Reworking the “Word of Wisdom”

Revelations, like the Mormon “Word of Wisdom,” need to be updated from time to time.  This need is brought about by constantly improving scientific information about the human relationship with food and drugs, and the wider number of substances available to use and abuse.

It should be noted that the original version of TWOW is not easy to understand and requires serious interpretation.  I will base my opinions on the most popular interpretations today (Elder Boyd K. Packer, April 2011 conference talk):

The Lord revealed to Joseph Smith a code of health, the Word of Wisdom, long before the dangers were known to the world.  All are taught to avoid tea, coffee, liquor, tobacco, and of course varieties of drugs and addictive substances, which are ever present before our young people.  Those who obey this revelation are promised that they “shall receive health in their navel and marrow to their bones:

“And shall find wisdom and great treasures of knowledge, even hidden treasures;

“And shall run and not be weary, and shall walk and not faint.”

I have no problem with the absolute prohibition against any form of tobacco.  This is a wonderful commandment and needs to be obeyed . . . period.

The absolute prohibition on the consumption of alcohol is a bit of a problem.  There appears to be considerable evidence that alcohol has some value for treating aging (dementia) and heart patients.  So this part of TWOW could use some exceptions.  As a heart patient, my doctor stated that if you don’t already drink, don’t start.  But if you do drink, there is evidence that moderate consumption may be appropriate (and he is Mormon).  There are obviously problems with heavy drinking, and these problems need to be carefully considered.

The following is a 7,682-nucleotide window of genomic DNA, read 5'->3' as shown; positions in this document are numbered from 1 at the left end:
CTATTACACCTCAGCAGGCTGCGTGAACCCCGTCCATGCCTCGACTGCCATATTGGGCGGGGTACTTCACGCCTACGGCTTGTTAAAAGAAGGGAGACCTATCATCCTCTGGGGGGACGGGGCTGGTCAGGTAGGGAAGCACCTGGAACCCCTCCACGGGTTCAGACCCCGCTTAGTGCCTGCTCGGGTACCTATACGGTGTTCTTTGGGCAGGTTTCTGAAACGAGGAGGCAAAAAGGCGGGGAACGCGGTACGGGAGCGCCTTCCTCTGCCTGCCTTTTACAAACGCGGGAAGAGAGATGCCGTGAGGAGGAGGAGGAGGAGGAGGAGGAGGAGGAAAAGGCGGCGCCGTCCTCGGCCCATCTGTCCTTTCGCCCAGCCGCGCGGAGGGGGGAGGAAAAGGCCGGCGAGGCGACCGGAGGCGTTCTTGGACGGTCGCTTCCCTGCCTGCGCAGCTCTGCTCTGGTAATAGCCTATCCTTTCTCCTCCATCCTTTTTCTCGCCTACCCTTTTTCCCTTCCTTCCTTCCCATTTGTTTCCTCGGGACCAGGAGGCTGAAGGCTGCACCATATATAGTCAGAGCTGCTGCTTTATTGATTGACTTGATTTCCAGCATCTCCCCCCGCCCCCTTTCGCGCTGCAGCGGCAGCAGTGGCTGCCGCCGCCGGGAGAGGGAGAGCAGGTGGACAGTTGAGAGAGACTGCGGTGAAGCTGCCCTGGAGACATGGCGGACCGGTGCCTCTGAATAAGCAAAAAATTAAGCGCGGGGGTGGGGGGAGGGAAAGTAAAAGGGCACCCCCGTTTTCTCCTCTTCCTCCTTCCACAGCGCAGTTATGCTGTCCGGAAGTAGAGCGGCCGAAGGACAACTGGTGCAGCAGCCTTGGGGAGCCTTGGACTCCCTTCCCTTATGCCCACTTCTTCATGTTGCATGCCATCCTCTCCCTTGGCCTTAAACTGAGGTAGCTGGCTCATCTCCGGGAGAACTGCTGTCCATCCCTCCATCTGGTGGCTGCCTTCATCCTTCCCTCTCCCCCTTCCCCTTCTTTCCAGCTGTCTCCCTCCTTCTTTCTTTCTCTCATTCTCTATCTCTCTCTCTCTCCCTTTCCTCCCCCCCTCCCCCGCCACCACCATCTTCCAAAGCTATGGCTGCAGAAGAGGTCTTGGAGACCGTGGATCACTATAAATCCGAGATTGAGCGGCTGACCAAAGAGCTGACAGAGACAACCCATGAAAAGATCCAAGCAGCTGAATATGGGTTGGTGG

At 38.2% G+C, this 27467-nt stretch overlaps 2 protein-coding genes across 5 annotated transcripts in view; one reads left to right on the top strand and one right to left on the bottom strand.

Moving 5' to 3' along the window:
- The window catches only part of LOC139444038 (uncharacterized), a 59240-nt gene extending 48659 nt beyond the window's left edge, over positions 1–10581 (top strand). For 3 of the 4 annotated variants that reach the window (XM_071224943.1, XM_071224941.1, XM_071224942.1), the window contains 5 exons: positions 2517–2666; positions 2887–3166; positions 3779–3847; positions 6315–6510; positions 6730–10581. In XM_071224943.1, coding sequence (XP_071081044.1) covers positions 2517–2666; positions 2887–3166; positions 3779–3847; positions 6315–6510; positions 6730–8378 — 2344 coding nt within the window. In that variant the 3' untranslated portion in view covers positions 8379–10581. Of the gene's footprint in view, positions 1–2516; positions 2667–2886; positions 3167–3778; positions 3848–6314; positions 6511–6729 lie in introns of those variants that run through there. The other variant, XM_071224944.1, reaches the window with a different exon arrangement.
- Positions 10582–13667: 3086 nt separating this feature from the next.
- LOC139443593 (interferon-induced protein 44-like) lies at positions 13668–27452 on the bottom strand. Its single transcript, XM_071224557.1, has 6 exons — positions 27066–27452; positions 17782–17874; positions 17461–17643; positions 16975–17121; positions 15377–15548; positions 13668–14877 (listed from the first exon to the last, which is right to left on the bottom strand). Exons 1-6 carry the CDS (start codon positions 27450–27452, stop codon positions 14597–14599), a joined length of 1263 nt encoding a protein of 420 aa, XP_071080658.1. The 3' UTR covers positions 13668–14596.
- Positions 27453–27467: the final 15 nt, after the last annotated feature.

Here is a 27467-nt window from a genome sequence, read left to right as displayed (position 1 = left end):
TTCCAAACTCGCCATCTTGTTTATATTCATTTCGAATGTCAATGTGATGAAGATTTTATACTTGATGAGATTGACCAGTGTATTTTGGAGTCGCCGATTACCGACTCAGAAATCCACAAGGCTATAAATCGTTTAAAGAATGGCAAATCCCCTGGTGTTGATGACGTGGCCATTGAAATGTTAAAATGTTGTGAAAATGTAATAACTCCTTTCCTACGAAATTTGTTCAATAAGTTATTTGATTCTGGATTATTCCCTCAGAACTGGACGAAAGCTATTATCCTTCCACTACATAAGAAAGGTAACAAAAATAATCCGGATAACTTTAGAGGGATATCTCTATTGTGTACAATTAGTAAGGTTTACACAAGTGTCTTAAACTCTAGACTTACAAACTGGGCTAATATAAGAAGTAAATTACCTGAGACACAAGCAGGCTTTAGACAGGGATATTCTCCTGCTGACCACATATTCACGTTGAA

Alcoholism is obviously a huge problem in the world.  But so is the overuse of prescription drugs and other substances.  If the latter are substitutes for alcohol, what have we gained by not drinking (other than a temple recommend).

The issue of coffee and tea is even more problematic.  There is good evidence that moderate consumption of both tea and coffee is beneficial.  Neither is specifically mentioned in TWOW.  Brigham Young’s interpretation of this restriction may have been motivated by economic conditions (both had to be imported) in the Utah Territory at the time.

By specifically excluding coffee and tea, Mormons frequently switch to soft drinks to get their caffeine.  And there is absolutely no food value in most bubbly drinks, in fact the empty calories and carbonation are seriously problematic.

My grandfather was a Mormon bishop and stake president.  He couldn’t wait to get out of Cache Valley so he could have a cup of “joe.”  My father was an on-and-off again coffee drinker and managed to maintain a temple recommend.  I get the impression that this part of TWOW is not always actively enforced.

It seems like a contemporary interpretation of TWOW could include:

  • moderation in all things (medication, diet, exercise, work)